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The use of Cochrane evidence and guidance in World Health Organization guidelines

Date and Location

Session: 

O1.20.3

Date

Friday 20 September 2013 - 15:30 - 17:00

Location

Presenting author and contact person

Presenting author

Denise Thomson

Contact person

Denise Thomson
Abstract text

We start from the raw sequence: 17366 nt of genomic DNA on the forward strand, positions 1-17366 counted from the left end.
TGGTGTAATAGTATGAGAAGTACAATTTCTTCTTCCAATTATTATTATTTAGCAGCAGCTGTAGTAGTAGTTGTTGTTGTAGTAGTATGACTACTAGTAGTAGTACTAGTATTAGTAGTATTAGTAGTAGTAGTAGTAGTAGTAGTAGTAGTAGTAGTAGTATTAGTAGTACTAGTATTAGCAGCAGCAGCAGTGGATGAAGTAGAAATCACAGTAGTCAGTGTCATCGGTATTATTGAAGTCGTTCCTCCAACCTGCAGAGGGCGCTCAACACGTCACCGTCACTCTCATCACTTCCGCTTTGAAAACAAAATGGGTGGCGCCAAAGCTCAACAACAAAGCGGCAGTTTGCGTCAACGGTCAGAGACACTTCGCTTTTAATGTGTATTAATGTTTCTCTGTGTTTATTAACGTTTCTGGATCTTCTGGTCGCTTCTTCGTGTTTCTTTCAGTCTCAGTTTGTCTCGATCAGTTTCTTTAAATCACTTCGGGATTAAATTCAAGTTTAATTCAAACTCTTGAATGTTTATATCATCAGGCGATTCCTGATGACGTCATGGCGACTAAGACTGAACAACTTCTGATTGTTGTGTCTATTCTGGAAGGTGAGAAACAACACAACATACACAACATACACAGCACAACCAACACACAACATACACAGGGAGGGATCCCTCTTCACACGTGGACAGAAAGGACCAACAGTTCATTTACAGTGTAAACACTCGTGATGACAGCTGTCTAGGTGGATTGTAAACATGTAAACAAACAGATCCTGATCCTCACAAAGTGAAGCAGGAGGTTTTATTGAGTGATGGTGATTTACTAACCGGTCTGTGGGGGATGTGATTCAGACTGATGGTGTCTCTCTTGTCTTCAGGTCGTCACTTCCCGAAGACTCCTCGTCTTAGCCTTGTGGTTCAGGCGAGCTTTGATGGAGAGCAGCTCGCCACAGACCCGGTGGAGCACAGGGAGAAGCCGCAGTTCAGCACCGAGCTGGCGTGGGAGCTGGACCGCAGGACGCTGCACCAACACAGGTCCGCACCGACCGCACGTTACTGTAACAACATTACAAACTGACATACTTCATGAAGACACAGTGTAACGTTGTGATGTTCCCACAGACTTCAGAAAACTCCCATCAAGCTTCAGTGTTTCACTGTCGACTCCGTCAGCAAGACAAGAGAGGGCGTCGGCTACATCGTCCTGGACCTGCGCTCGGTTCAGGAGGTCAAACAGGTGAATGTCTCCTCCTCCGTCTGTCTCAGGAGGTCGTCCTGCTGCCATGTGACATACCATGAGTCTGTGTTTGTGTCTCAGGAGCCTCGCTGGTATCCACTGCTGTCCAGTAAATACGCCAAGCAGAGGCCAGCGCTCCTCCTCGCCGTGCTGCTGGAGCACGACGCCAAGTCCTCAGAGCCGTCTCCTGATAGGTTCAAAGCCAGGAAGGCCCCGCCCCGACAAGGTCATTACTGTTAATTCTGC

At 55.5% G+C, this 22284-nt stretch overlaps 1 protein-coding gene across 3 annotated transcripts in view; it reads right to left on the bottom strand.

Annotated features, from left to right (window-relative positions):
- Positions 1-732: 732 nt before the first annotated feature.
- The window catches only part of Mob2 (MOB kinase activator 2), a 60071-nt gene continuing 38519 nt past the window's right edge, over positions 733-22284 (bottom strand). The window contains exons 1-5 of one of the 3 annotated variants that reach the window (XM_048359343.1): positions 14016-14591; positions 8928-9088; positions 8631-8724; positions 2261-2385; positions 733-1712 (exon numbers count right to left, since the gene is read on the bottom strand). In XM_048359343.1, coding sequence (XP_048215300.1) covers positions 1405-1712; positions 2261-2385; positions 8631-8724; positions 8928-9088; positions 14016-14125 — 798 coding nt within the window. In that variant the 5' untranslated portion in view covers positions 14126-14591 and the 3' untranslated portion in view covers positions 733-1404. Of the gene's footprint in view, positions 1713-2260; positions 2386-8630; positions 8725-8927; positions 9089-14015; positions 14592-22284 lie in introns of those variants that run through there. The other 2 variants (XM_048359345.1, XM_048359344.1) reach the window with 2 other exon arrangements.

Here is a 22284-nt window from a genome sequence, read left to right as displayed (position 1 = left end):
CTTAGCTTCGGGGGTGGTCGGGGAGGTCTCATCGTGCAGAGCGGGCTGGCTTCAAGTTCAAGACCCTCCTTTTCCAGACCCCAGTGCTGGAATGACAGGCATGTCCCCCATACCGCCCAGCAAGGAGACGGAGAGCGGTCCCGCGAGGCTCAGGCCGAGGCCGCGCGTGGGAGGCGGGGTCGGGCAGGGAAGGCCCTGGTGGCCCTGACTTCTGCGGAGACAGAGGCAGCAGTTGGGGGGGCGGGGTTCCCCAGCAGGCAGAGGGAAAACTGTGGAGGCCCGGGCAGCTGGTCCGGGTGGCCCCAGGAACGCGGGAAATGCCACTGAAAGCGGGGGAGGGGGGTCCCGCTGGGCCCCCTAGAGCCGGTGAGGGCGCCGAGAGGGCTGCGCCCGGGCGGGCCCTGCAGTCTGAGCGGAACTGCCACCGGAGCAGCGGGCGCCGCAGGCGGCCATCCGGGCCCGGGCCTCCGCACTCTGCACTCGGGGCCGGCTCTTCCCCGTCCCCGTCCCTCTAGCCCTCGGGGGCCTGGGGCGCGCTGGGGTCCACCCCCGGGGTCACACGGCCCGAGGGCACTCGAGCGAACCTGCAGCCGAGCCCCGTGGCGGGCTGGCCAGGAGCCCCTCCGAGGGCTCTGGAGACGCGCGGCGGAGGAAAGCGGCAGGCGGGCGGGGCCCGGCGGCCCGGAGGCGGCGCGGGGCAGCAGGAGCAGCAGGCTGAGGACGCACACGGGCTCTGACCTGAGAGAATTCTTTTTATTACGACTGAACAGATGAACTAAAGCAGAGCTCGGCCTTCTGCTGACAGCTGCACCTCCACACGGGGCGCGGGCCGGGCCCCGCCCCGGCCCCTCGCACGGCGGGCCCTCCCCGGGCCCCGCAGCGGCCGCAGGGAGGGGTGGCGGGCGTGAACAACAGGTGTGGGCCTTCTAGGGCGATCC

Background: One of the key functions of the World Health Organization (WHO) is the preparation of global guidelines to address public health questions. Guidelines comprise recommendations that can impact upon health policies or clinical interventions. As The Cochrane Collaboration (Cochrane) is a leader in producing high-quality reviews for policy and practice decisions, it is important to assess the degree to which guidance and evidence from The Cochrane Collaboration are used in the formulation of WHO guidelines. Objective: To assess the extent to which Cochrane’s guidance and evidence is cited in WHO guidelines. Methods: We identified all currently available WHO guidelines (n=76) and reviewed them for references to Cochrane guidance (e.g. e.g. The Cochrane Handbook for Systematic Reviews of Interventions, assistance from a particular Cochrane Review Group) and evidence (Cochrane reviews). We analyzed guidelines overall and categorized topics as pertaining to children (n=19), mixed adult and child (n=6), and adult-only (no specific reference to children) (n=51). Results: 53% of all WHO guidelines contain references to The Cochrane Collaboration. 90% of these references are to one or more Cochrane review; 10% are to Cochrane guidance. Adult guidelines: 47% reference the Cochrane Collaboration. There is an increasing use of Cochrane evidence from 2008 (20%) to 2012 (78%). Mixed adult and child guidelines: 83% reference The Cochrane Collaboration. Child guidelines: 58% reference the Cochrane Collaboration. More detail about the citations in various disease and topic areas will be presented at Colloquium. Conclusions: There is considerable use of Cochrane evidence in WHO guidelines, and some use of the guidance provided by the Collaboration. More research would be useful in detailing how and why Cochrane reviews are cited, the use of non-Cochrane reviews, and areas where systematic reviews are needed but are not available. This could serve to identify and prioritize topics for future Cochrane reviews.